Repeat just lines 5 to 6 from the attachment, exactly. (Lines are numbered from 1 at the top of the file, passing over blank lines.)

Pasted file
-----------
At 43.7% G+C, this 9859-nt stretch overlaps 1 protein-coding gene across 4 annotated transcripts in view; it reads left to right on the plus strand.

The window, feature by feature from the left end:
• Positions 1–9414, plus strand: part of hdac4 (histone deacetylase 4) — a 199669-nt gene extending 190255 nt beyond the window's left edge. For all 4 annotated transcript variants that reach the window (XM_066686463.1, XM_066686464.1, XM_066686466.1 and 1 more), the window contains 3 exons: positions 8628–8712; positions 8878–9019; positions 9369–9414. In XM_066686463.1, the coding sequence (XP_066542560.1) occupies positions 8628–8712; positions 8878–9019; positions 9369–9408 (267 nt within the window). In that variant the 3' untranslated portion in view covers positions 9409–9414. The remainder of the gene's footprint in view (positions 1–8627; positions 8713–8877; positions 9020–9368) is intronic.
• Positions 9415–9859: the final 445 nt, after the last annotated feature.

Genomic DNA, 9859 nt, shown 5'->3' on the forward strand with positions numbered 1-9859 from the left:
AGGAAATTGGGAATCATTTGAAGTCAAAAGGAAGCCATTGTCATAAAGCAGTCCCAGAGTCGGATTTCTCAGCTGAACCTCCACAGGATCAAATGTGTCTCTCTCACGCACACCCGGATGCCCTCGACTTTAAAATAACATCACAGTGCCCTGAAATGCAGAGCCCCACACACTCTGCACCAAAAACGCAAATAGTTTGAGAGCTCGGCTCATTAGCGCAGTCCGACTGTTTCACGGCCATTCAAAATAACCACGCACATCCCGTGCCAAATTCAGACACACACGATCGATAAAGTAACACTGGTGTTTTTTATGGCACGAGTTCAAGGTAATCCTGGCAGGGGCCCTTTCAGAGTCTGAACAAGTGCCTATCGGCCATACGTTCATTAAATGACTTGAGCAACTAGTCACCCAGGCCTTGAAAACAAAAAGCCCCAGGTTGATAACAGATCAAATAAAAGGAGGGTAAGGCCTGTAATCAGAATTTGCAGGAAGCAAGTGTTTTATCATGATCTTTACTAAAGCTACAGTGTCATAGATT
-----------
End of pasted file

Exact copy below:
Genomic DNA, 9859 nt, shown 5'->3' on the forward strand with positions numbered 1-9859 from the left:
AGGAAATTGGGAATCATTTGAAGTCAAAAGGAAGCCATTGTCATAAAGCAGTCCCAGAGTCGGATTTCTCAGCTGAACCTCCACAGGATCAAATGTGTCTCTCTCACGCACACCCGGATGCCCTCGACTTTAAAATAACATCACAGTGCCCTGAAATGCAGAGCCCCACACACTCTGCACCAAAAACGCAAATAGTTTGAGAGCTCGGCTCATTAGCGCAGTCCGACTGTTTCACGGCCATTCAAAATAACCACGCACATCCCGTGCCAAATTCAGACACACACGATCGATAAAGTAACACTGGTGTTTTTTATGGCACGAGTTCAAGGTAATCCTGGCAGGGGCCCTTTCAGAGTCTGAACAAGTGCCTATCGGCCATACGTTCATTAAATGACTTGAGCAACTAGTCACCCAGGCCTTGAAAACAAAAAGCCCCAGGTTGATAACAGATCAAATAAAAGGAGGGTAAGGCCTGTAATCAGAATTTGCAGGAAGCAAGTGTTTTATCATGATCTTTACTAAAGCTACAGTGTCATAGATT